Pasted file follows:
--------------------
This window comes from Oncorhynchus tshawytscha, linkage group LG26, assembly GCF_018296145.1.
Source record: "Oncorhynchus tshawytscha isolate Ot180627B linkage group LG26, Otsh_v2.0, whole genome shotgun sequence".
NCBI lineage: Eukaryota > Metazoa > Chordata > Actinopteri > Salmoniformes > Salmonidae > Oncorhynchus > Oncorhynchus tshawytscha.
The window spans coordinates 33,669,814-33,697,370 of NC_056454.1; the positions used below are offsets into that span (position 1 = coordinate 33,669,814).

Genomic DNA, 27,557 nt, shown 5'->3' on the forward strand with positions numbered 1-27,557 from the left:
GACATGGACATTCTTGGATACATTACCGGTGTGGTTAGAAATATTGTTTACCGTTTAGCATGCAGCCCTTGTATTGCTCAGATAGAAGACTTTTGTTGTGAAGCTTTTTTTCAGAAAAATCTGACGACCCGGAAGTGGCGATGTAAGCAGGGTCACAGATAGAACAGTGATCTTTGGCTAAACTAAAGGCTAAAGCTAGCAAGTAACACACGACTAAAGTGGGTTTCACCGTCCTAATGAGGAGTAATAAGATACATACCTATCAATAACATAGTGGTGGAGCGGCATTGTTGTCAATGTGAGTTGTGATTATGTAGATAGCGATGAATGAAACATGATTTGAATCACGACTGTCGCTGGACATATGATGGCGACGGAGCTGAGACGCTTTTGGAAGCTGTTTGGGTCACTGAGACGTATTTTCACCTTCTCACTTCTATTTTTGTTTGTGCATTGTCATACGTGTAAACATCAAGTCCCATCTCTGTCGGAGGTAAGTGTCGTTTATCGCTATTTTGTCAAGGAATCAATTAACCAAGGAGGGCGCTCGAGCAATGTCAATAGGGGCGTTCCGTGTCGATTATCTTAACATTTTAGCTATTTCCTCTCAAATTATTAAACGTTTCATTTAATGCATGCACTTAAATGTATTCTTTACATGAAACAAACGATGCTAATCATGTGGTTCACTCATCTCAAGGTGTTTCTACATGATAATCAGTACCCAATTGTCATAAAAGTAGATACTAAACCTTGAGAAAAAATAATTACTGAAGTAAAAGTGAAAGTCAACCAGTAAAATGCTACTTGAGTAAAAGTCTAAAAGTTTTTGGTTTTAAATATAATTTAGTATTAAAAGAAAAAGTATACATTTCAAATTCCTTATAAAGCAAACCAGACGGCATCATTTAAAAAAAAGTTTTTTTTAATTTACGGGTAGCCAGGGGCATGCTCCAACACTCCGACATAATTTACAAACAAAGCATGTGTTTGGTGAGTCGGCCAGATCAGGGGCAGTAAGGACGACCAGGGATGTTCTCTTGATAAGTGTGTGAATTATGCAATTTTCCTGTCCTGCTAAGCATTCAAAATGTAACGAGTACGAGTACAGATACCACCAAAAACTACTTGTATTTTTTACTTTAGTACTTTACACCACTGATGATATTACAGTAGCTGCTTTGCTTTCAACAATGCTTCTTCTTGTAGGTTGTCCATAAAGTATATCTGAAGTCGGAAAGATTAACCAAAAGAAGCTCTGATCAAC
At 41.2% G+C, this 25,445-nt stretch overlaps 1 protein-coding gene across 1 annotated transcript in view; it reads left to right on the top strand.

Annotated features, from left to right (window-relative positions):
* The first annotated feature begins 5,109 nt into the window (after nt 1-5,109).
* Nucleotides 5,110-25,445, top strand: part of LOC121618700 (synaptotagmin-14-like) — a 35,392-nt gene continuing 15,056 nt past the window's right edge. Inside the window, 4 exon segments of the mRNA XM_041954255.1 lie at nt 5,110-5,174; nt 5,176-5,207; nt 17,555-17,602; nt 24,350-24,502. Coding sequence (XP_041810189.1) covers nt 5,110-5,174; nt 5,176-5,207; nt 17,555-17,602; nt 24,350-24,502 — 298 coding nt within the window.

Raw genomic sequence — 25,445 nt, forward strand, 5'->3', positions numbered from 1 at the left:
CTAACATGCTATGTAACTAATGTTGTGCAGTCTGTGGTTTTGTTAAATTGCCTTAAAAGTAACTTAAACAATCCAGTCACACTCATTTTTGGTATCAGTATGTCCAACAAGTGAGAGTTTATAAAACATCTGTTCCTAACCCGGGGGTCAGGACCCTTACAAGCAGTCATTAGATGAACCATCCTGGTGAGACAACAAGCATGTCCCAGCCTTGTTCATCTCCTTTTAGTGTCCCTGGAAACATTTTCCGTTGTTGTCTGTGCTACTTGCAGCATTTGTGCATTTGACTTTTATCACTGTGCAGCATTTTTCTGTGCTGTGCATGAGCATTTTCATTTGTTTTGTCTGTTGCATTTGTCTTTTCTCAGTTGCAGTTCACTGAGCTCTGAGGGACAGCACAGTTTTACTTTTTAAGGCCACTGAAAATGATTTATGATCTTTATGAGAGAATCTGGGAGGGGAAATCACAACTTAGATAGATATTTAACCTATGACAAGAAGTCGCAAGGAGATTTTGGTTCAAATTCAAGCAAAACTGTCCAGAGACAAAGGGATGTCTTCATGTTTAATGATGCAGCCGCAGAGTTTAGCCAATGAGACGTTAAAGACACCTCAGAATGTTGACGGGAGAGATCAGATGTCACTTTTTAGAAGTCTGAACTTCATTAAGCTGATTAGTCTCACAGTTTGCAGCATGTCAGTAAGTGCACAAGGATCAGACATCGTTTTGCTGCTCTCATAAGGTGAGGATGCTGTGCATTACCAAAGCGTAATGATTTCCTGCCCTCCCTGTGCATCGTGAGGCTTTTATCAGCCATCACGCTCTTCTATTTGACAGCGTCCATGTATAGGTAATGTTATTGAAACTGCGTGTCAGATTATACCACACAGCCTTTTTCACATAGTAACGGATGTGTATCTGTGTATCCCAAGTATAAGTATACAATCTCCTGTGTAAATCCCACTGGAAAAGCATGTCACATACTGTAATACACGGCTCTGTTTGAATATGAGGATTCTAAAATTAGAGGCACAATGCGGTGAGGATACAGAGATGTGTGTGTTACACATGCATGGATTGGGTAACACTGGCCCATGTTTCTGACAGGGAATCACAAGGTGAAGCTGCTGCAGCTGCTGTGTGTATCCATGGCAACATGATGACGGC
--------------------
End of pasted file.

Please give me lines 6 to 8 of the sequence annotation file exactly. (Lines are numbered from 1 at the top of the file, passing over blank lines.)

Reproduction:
GACATGGACATTCTTGGATACATTACCGGTGTGGTTAGAAATATTGTTTACCGTTTAGCATGCAGCCCTTGTATTGCTCAGATAGAAGACTTTTGTTGTGAAGCTTTTTTTCAGAAAAATCTGACGACCCGGAAGTGGCGATGTAAGCAGGGTCACAGATAGAACAGTGATCTTTGGCTAAACTAAAGGCTAAAGCTAGCAAGTAACACACGACTAAAGTGGGTTTCACCGTCCTAATGAGGAGTAATAAGATACATACCTATCAATAACATAGTGGTGGAGCGGCATTGTTGTCAATGTGAGTTGTGATTATGTAGATAGCGATGAATGAAACATGATTTGAATCACGACTGTCGCTGGACATATGATGGCGACGGAGCTGAGACGCTTTTGGAAGCTGTTTGGGTCACTGAGACGTATTTTCACCTTCTCACTTCTATTTTTGTTTGTGCATTGTCATACGTGTAAACATCAAGTCCCATCTCTGTCGGAGGTAAGTGTCGTTTATCGCTATTTTGTCAAGGAATCAATTAACCAAGGAGGGCGCTCGAGCAATGTCAATAGGGGCGTTCCGTGTCGATTATCTTAACATTTTAGCTATTTCCTCTCAAATTATTAAACGTTTCATTTAATGCATGCACTTAAATGTATTCTTTACATGAAACAAACGATGCTAATCATGTGGTTCACTCATCTCAAGGTGTTTCTACATGATAATCAGTACCCAATTGTCATAAAAGTAGATACTAAACCTTGAGAAAAAATAATTACTGAAGTAAAAGTGAAAGTCAACCAGTAAAATGCTACTTGAGTAAAAGTCTAAAAGTTTTTGGTTTTAAATATAATTTAGTATTAAAAGAAAAAGTATACATTTCAAATTCCTTATAAAGCAAACCAGACGGCATCATTTAAAAAAAAGTTTTTTTTAATTTACGGGTAGCCAGGGGCATGCTCCAACACTCCGACATAATTTACAAACAAAGCATGTGTTTGGTGAGTCGGCCAGATCAGGGGCAGTAAGGACGACCAGGGATGTTCTCTTGATAAGTGTGTGAATTATGCAATTTTCCTGTCCTGCTAAGCATTCAAAATGTAACGAGTACGAGTACAGATACCACCAAAAACTACTTGTATTTTTTACTTTAGTACTTTACACCACTGATGATATTACAGTAGCTGCTTTGCTTTCAACAATGCTTCTTCTTGTAGGTTGTCCATAAAGTATATCTGAAGTCGGAAAGATTAACCAAAAGAAGCTCTGATCAAC
At 41.2% G+C, this 25,445-nt stretch overlaps 1 protein-coding gene across 1 annotated transcript in view; it reads left to right on the top strand.

Annotated features, from left to right (window-relative positions):